This article originally appeared on our Forbes blog
When you factor in the cost of labor, raw materials, packaging, shipping and quality control, manufacturing a physical product is often more expensive than anticipated. Especially if you’re producing domestically or in small quantities, as many new makers do. While the quickest and easiest way to reduce per unit costs is usually to increase production volumes, not everyone has the budget to scale up. Here we discuss three ways to trim expenses without having to up your order quantities.
Tweak Your Design
It’s natural to get attached to your original product design (they’re called “idea babies” for a reason!), but the design decisions you make while initially developing your product are not necessarily the best in the long-term. For example, you may have chosen a material without fully understanding the cost implications, or opted for a customization during manufacturing that requires higher minimums than you can regularly afford to meet. By selecting different raw materials and components, changing the way your product is constructed, or even eliminating a few bells and whistles, you can reduce costs and increase profit margins.
The best sources of advice on making a product more cost-efficient are your supply partners. Reach out to your main assembly factory and ask them to explain the most labor-intensive aspects of your design. Find out if any of your material sources could be replaced by something less expensive without compromising the item’s integrity. Put their knowledge to use!
Take, for example, my client who has a line of pet clothing. After seeking advice from her factory, she reduced her costs by 5%. All she had to do was choose a less slippery fabric! It seemed her originally selected material was proving difficult to manage on the shop’s cutting machines, requiring more time and oversight, and a higher than average defect rate (meaning, perfectly good fabric was getting thrown away). Until she reached out to the factory, the designer was completely unaware of this issue. You may wonder why a factory partner wouldn’t offer up this useful information to begin with. Though some certainly will, others assume you’ve done your due diligence and research and want them to adhere to your exact specifications. In short, they won’t interfere with design instructions unless asked.
Are you mostly selling your products online? If so, removing excess packaging is a simple way to bring down overall costs. The purpose of packaging is to inform and motivate a sale, which, in an ecommerce setting, is accomplished by the marketing copy and great photography on your sales page. Anything the customer sees after receiving their order (such as packaging) is extra!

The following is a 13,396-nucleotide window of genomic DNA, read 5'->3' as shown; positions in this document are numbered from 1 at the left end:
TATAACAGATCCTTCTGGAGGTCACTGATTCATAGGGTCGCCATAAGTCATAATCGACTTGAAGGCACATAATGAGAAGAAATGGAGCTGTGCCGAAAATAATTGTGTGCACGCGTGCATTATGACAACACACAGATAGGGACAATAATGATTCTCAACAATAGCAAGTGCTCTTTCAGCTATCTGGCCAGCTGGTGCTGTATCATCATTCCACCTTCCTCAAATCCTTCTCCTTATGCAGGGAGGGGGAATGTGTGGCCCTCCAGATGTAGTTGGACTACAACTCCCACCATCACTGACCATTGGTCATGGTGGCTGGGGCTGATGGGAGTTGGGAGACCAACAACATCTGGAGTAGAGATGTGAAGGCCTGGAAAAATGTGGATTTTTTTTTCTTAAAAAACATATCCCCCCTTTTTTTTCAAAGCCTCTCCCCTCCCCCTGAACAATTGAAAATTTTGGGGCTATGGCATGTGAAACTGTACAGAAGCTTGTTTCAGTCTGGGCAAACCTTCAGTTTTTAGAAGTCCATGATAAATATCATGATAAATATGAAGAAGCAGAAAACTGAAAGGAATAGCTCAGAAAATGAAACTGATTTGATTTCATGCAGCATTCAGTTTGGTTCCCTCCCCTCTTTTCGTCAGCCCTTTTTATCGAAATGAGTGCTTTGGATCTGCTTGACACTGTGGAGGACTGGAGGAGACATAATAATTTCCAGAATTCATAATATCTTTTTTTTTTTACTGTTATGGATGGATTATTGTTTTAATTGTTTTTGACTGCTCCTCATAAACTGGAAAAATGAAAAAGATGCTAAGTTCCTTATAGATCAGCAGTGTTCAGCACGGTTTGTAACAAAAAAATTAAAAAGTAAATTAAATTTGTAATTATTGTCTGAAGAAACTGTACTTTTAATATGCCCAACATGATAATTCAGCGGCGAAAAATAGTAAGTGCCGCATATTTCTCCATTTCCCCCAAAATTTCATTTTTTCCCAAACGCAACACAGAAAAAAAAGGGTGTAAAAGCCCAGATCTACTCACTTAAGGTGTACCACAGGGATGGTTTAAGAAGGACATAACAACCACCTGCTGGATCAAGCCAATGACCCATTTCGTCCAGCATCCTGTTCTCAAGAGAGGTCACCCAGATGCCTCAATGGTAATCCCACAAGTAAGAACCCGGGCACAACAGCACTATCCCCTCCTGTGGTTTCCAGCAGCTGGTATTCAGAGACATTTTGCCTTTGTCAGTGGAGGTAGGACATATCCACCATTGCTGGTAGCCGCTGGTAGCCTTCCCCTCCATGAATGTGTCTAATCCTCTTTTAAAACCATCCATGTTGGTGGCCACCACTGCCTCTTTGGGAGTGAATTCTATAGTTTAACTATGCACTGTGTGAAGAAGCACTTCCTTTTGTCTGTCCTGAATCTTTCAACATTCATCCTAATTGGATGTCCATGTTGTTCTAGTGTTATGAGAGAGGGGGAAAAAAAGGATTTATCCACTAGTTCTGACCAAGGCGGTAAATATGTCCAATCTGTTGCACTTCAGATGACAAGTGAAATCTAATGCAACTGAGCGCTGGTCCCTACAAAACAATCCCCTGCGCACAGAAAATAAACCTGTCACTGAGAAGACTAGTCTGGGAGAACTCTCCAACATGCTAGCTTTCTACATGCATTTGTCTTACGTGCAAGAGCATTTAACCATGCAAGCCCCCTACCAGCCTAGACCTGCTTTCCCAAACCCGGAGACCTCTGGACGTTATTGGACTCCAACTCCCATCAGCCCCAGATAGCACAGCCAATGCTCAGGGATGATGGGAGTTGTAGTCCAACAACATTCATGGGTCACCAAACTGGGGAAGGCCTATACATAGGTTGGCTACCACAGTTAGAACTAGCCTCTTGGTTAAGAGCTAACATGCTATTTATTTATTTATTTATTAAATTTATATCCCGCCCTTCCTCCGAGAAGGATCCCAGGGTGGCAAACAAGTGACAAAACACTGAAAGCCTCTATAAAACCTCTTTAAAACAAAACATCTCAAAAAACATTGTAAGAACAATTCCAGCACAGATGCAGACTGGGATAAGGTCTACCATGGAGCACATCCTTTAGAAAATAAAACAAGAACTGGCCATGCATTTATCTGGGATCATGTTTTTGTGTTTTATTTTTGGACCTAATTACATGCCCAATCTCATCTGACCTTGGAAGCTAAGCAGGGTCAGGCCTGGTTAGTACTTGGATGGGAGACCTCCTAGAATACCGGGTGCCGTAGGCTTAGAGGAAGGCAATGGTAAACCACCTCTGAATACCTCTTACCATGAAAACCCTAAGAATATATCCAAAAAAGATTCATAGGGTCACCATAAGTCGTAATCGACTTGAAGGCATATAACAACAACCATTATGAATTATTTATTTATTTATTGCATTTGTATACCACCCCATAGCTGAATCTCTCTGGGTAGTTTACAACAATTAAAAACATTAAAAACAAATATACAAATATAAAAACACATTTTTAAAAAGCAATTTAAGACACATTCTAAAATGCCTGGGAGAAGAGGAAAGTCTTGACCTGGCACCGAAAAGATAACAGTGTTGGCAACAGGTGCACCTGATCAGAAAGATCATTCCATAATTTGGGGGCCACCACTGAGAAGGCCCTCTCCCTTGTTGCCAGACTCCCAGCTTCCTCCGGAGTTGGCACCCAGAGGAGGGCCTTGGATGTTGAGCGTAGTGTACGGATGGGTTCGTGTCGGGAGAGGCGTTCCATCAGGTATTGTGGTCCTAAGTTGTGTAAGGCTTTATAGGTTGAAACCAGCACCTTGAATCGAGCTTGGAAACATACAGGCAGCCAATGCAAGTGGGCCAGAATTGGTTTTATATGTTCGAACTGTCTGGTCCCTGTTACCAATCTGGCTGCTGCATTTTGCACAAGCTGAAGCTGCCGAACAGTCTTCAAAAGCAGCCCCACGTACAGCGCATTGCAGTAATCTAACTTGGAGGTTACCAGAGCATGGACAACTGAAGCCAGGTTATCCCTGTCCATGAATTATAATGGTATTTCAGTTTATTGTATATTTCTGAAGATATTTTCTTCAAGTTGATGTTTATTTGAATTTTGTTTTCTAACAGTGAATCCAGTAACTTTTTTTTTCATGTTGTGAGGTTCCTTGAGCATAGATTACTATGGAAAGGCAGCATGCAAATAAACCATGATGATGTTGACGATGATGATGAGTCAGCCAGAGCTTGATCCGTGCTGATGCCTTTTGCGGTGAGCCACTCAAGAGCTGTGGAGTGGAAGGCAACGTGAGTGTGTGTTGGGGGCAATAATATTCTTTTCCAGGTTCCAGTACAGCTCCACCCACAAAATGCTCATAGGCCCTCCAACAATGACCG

True, nice packaging adds to the overall perceived value of your brand; however, you can communicate value in other ways. For example, some makers remove all packaging on the product itself and focus on branding their exterior mailers and boxes with a catchy tagline and brand logo. This eliminates the labor cost of affixing packaging solutions to individual SKU’s (such as hang tags, cardboard sleeves etc); boxes and mailers have to be packed regardless, so adding a logo does not increase handling fees.
Remember, it’s okay to use different packaging for your ecommerce inventory versus items that will be physically displayed on store shelves. This may require a little extra logistical configuration, such as having your factory label separate boxes of inventory (one with retail packaging, one without), but in the long-run, it will reduce costs.
Negotiate with Suppliers
Asking your factory point blank to reduce their prices is usually effective only if you have information to back up the request. Before attempting any negotiation, make sure to secure a handful of reference quotes from similar suppliers. This will tell you where your current supplier falls within the overall ‘pricing landscape’ and what type of reduction (if any) it would be realistic to request.
For example, let’s say you’re an entrepreneur making painted wooden photo frames. You would price out your exact design (at the same order quantities you produce with your existing partner) with three other factories. If two of the quotes come back 10%- 15% lower than your existing factory’s pricing, you now have a specific range to shoot for with your current partner. It’s much more powerful to enter into negotiations with a realistic target, supported by competitive research, than it is to make a weak, open-ended request.
It’s okay to share the quote numbers you receive from other suppliers to strengthen your negotiation, but for privacy’s sake, don’t share vendor names and contact info.